Adam I asks, "How?" Adam II asks, "Who is He who trails me steadily, uninvited and unwanted, like an everlasting shadow, and vanishes into the recesses of transcendence the very instant I turn around to confront this numinous, awesome, and mysterious 'He'? "

Although Soloveitchik identifies himself with Adam II, he asserts that Adam I also follows God's command and achieves dignity through his work. The completion of creation requires the energies of both Adams, he says.

If we are to collectively reconcile science and faith, each of us must individually confront this tension in our lonely solitude. The person of faith can acknowledge the dignity and rational primacy of science, and the skeptical empiricist can open himself or herself to the abiding presence of the unanswered "Why?", who is simultaneously the deus revelatus (the god who is revealed) and deus absconditus (the god who hides).

(This post originally appeared in August 2006.)

Friday, April 22, 2011

The thing with feathers


Hieronymus Bosch's Garden of Earthly Delights triptych has been the subject of musings here before, particularly between January 7 and 12, 2008 (see archive). The panels are so rich in imaginative detail that everyone can find some image that resonates with their personal life. The painting plumbs the human psyche, rummages among primeval archetypes, stirs up the murky depths of desolation and consolation. One could spend a lifetime grazing its lurid landscape.

And here, tucked into a corner of the orgiastic central panel, I find my personal avatar, sitting on a goldfinch, eyes closed, head in hands. (Click to enlarge.) Not unhappy. There is a certain dreamy softness to his repose, the hint of a smile. Bewildered, maybe. Bemused by the extravagance of it all, the sheer prodigousness of creation.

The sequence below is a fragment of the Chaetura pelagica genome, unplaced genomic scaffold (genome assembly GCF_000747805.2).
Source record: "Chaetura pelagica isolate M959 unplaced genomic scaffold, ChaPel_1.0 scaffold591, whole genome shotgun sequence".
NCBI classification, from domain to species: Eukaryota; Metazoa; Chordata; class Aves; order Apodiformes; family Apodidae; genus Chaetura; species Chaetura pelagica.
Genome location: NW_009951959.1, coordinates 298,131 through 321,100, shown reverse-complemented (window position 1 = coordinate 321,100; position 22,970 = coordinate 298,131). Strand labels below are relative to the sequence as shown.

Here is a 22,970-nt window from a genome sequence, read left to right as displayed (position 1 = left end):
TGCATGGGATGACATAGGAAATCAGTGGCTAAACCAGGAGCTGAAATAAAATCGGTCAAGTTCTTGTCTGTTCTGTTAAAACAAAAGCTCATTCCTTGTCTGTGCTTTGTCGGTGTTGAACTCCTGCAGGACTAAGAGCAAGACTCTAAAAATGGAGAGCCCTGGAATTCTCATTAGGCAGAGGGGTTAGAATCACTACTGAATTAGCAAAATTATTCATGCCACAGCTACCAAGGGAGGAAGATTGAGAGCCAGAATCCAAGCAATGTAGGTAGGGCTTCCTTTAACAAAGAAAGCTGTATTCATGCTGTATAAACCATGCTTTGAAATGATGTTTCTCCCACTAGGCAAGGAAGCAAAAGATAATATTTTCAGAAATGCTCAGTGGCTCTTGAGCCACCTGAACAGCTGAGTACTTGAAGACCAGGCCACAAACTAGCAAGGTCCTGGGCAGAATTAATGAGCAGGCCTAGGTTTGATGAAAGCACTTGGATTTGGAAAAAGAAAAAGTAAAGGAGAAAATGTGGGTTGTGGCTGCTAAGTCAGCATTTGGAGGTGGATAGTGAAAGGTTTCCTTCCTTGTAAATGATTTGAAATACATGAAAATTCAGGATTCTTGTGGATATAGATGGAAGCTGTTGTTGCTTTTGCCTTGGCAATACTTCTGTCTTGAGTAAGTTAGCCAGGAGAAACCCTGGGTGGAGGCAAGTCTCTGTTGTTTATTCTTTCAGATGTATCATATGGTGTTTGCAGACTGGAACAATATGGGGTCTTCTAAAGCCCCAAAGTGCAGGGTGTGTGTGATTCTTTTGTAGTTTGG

Consolation and desolation -- the two poles of Ignatian spirituality. Consolation (according to the saint) is that which leads us closer to God. Desolation turns us away. Which only means something, I suppose, if one already has a notion of transcendence. But here in the garden of earthly delights, where my avatar lives and works and has his being, the transcendent is not readily manifest. Two couples making love, or trying to, in the midst of dissonance. A conclave of birds with their glistening, indifferent eyes. The fleshy fruit, and the hungering flesh. An abundance of appetites -- satisfied, tasted, deferred, stifled.

And me -- I mean, my avatar -- on the goldfinch. Is he listening to some inner music, blocking out the roar of silence from all those closed beaks? Enjoying the bliss of solitude? Diving into the wreck? Not toward God but toward the inner quiet. Bemused and amazed that in this gorgeous, gratuitous garden of good and evil, of every realized possibility, one need only close one's eyes and stop one's ears to find the cool, still center of a centered self.